Talking over a problem makes teenage girls more unhappy

July 19, 2007 - 0:0

Talking about your troubles is often said to be the first step toward dealing with them.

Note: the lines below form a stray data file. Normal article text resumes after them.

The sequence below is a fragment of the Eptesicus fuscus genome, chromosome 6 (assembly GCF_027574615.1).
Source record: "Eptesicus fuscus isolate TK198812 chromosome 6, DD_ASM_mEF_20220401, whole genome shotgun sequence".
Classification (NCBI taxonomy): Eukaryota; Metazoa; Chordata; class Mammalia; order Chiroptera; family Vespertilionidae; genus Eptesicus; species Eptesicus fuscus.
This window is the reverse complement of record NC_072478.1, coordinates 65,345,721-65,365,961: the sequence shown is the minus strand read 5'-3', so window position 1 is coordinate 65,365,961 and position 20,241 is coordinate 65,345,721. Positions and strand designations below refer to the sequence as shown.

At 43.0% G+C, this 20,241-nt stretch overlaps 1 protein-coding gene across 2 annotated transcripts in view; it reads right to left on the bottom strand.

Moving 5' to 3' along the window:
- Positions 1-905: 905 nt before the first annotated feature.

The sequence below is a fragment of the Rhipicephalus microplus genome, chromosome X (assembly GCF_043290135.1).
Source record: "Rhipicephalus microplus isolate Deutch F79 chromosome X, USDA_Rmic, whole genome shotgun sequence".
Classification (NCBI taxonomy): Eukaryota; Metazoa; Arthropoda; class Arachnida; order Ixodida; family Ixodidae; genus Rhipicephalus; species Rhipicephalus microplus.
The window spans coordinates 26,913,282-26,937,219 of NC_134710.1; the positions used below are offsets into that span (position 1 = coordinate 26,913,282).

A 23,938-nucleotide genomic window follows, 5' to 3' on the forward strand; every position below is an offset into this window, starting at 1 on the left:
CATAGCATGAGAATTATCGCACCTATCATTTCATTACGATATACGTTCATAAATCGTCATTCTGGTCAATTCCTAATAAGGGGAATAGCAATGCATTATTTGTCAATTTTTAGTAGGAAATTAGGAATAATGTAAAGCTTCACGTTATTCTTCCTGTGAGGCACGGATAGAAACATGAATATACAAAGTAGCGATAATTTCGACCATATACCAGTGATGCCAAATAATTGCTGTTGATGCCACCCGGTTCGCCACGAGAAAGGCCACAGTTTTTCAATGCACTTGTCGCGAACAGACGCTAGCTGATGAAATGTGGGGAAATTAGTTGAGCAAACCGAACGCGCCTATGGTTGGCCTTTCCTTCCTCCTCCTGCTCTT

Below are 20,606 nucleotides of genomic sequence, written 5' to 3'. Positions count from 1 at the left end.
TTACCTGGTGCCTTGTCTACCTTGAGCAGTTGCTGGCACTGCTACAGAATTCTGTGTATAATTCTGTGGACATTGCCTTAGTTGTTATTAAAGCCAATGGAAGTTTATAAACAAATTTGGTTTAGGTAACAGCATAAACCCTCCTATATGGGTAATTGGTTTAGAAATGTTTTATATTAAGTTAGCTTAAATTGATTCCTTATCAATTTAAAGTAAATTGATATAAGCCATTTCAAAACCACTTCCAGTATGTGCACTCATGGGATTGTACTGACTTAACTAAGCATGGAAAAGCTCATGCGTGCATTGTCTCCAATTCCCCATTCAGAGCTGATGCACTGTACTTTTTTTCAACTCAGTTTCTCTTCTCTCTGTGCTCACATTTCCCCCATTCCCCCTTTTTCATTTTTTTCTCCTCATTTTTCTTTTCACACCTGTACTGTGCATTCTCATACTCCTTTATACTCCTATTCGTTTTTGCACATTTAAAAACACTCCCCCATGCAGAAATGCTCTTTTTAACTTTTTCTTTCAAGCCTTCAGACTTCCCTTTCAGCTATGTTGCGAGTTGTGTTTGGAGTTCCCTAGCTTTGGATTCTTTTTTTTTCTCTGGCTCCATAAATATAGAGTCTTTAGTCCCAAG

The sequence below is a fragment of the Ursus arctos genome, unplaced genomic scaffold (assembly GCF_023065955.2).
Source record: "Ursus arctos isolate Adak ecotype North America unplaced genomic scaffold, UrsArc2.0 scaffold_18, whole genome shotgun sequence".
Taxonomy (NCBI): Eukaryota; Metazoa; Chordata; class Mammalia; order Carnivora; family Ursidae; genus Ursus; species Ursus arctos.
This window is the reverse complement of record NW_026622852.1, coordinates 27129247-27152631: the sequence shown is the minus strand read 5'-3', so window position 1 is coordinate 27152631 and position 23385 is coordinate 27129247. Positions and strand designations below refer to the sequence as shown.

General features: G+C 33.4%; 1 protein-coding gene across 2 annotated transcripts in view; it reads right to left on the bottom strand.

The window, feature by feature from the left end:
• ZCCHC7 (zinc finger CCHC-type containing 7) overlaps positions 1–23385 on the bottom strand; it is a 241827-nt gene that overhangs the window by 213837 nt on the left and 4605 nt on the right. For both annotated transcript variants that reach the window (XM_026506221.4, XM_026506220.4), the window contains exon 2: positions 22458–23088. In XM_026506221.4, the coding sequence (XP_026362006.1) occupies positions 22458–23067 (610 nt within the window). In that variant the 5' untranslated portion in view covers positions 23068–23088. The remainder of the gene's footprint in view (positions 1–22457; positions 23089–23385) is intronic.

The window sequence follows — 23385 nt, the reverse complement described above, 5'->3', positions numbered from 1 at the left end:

But that advice does not hold good for teenage girls -- or so researchers think. They found that girls who spend a lot of their time discussing their adolescent woes with friends are more prone to depression than boys. It is thought they tend to dwell on problems more and are likelier to blame themselves when things go wrong. Researcher Amanda Rose said youngsters should be encouraged to talk about their concerns -- but only in moderation. She said they would do better to take their minds off their worries by learning a sport or pursuing an interest. The psychologist, who spent six months studying the effects of teenage problem-sharing or ""co-rumination"", said: ""Talking about problems and getting social support is linked with being healthy. ""What's intriguing about these findings is that co-rumination likely represents too much of a good thing. ""Some kids, especially girls, are taking talking about problems to an extreme. When that happens, the balance tips and talking about problems with friends can become emotionally unhealthy."" Dr. Rose, of the University of Missouri-Columbia, issued her warning after assessing the health and friendships of more than 800 girls and boys. She found that sharing problems strengthened friendships. However, when problems were dwelt on and continually rehashed, it made girls, but not boys, more prone to anxiety and depression. The researcher added: ""This is especially true for problems that girls can't control, such as whether a particular boy likes them, or whether they get invited to a party that all of the popular kids are attending."" Writing in the journal Developmental Psychology, published by the American Psychological Association, she warned parents and teachers: ""The findings caution us against being lulled into a false sense of security about youths, especially girls, with seemingly supportive friendships."" Kathryn Pugh, of the charity Young Minds, said having good friends was no guarantee of receiving good advice. She added: ""If a problem is being dwelt on excessively or to the exclusion of all other topics, it may be appropriate for adults to step in to try to help."" (Source: Daily Mail